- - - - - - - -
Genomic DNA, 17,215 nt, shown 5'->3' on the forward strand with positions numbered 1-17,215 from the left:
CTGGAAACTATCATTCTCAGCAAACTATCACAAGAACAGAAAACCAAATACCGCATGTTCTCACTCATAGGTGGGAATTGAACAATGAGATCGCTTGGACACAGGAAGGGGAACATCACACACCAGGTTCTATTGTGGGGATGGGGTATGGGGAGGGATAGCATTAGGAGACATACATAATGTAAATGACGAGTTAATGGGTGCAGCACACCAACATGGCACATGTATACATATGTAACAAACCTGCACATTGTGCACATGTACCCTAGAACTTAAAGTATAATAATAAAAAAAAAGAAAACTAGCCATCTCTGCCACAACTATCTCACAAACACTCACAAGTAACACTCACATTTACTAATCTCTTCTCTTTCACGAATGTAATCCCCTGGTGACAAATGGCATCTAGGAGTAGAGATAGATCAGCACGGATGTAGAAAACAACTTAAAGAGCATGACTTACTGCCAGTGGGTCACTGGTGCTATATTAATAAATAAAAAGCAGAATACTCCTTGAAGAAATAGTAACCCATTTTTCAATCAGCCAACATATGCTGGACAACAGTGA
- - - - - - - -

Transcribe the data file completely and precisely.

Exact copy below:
Genomic DNA, 17,215 nt, shown 5'->3' on the forward strand with positions numbered 1-17,215 from the left:
CTGGAAACTATCATTCTCAGCAAACTATCACAAGAACAGAAAACCAAATACCGCATGTTCTCACTCATAGGTGGGAATTGAACAATGAGATCGCTTGGACACAGGAAGGGGAACATCACACACCAGGTTCTATTGTGGGGATGGGGTATGGGGAGGGATAGCATTAGGAGACATACATAATGTAAATGACGAGTTAATGGGTGCAGCACACCAACATGGCACATGTATACATATGTAACAAACCTGCACATTGTGCACATGTACCCTAGAACTTAAAGTATAATAATAAAAAAAAAGAAAACTAGCCATCTCTGCCACAACTATCTCACAAACACTCACAAGTAACACTCACATTTACTAATCTCTTCTCTTTCACGAATGTAATCCCCTGGTGACAAATGGCATCTAGGAGTAGAGATAGATCAGCACGGATGTAGAAAACAACTTAAAGAGCATGACTTACTGCCAGTGGGTCACTGGTGCTATATTAATAAATAAAAAGCAGAATACTCCTTGAAGAAATAGTAACCCATTTTTCAATCAGCCAACATATGCTGGACAACAGTGA